Stylistically versatile Estonian documentary cinema in the 1960s also developed with the arrival of a new generation of filmmakers. Rural life and, even more extensively, city surfaces were at the forefront of their films, including variations on the city symphony genre of the early 20th century. Valeria Anderson-Käsper, Andres Sööt, Ülo Tambek, Hans Roosipuu and, later, Lennart Meri and Mark Soosaar began to establish the country’s strong documentary tradition. Experimentation with hidden cameras, sound effects, playful or thoughtful off-screen commentary, the combination of real life and imaginary situations and people (i.e. 511 Best Photographs of Mars, 1968, dir. Andres Sööt), and the anthropological observations of the inhabitants are just a few characteristics that can be attributed to the Estonian documentaries in focus at this year’s festival. Some films challenged the existing Soviet system – such as Ülo Tambek’s Peasants (1969) which, in consequence, was shelved for two decades (similar examples can be found in all three countries) – or involved an unusual approach to an important national event (once again, in all three countries), for example, a summer solstice celebration entirely devoid of pagan romanticism in Sööt’s Midsummer Day (1978).

We invite you to explore this rich tradition as represented by the core of Baltic documentary cinema.

Zane Balčus

Lina Kaminskaitė-Jančorienė

  • Antigravitation Antigravitace / Antigravitacija
    Directed by: Audrius Stonys
    Lithuania, 1995, 20 min

    Audrius Stonys’ Antigravitation is a continuation of the new poetic cinema of the “break generation.” Silence is a common feature in all the documentaries of this school. Symbolically, it represents the silence of freedom in the wake of the uproar of independence rallies.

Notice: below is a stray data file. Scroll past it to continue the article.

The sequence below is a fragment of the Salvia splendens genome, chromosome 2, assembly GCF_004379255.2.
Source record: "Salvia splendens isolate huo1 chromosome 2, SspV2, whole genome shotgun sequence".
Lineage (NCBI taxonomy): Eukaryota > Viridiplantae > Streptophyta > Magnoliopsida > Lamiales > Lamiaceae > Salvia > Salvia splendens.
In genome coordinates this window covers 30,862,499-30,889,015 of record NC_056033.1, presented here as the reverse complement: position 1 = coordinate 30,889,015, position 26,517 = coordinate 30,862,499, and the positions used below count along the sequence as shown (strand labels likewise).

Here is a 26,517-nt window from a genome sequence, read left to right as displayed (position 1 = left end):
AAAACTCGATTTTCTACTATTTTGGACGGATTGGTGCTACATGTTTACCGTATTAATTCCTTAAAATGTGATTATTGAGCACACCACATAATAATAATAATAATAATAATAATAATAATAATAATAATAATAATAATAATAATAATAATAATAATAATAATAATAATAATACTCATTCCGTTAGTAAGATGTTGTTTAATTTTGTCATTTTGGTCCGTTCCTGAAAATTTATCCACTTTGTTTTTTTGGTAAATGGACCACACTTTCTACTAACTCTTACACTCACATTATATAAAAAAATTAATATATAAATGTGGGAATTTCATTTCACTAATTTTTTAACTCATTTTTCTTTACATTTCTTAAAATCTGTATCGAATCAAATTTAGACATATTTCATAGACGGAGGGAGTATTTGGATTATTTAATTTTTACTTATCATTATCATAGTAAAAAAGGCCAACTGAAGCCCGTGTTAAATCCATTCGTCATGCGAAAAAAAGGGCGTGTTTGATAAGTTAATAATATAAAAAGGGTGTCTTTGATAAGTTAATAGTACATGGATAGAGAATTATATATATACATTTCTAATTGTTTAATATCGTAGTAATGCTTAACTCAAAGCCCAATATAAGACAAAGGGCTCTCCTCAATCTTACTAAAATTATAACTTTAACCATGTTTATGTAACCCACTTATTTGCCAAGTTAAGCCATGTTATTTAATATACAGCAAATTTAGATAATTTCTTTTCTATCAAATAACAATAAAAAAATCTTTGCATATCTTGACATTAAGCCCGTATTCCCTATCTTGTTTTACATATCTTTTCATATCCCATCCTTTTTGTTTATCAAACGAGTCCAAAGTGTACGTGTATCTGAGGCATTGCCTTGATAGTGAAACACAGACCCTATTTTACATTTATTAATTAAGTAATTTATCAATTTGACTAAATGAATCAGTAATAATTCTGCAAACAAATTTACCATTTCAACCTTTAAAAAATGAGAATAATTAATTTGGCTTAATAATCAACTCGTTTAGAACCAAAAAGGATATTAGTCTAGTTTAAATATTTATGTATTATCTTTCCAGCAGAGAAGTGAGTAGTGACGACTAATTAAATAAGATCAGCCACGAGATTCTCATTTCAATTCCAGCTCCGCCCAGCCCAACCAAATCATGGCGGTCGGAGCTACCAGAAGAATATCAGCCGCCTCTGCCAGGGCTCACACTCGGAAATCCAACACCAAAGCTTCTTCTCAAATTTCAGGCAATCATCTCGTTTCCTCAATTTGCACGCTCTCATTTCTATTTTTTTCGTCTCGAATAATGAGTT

• Apolinaras Apolinaras / Apolinaras
    Directed by: Henrikas Šablevičius
    Lithuania, 1973, 10 min

    When Henrikas Šablevičius started filming Lithuanian “oddballs” he invented a bizarre new genre of documentary biopic. Characteristic of these portraits is a sense of mocking irony directed not at their subjects but at the “Soviet hero” genre. The subject of this film is Apolinaras, a kindhearted policeman who even outwardly looks very unlike the ideological “guardian of morals.”

  • The Beginning Začátek / Sākums
    Directed by: Uldis Brauns
    Latvia, 1961, 10 min

    The Beginning is the first instalment of Brauns’s trilogy dedicated to large-scale construction development in Latvia. It captures the building process of a hydroelectric station on the country’s largest river. Observation of the builders, drivers, and engineers at work highlights the human aspect of construction work.

  • The Coast Pobřeží / Krasts
    Directed by: Aivars Freimanis
    Latvia, 1963, 20 min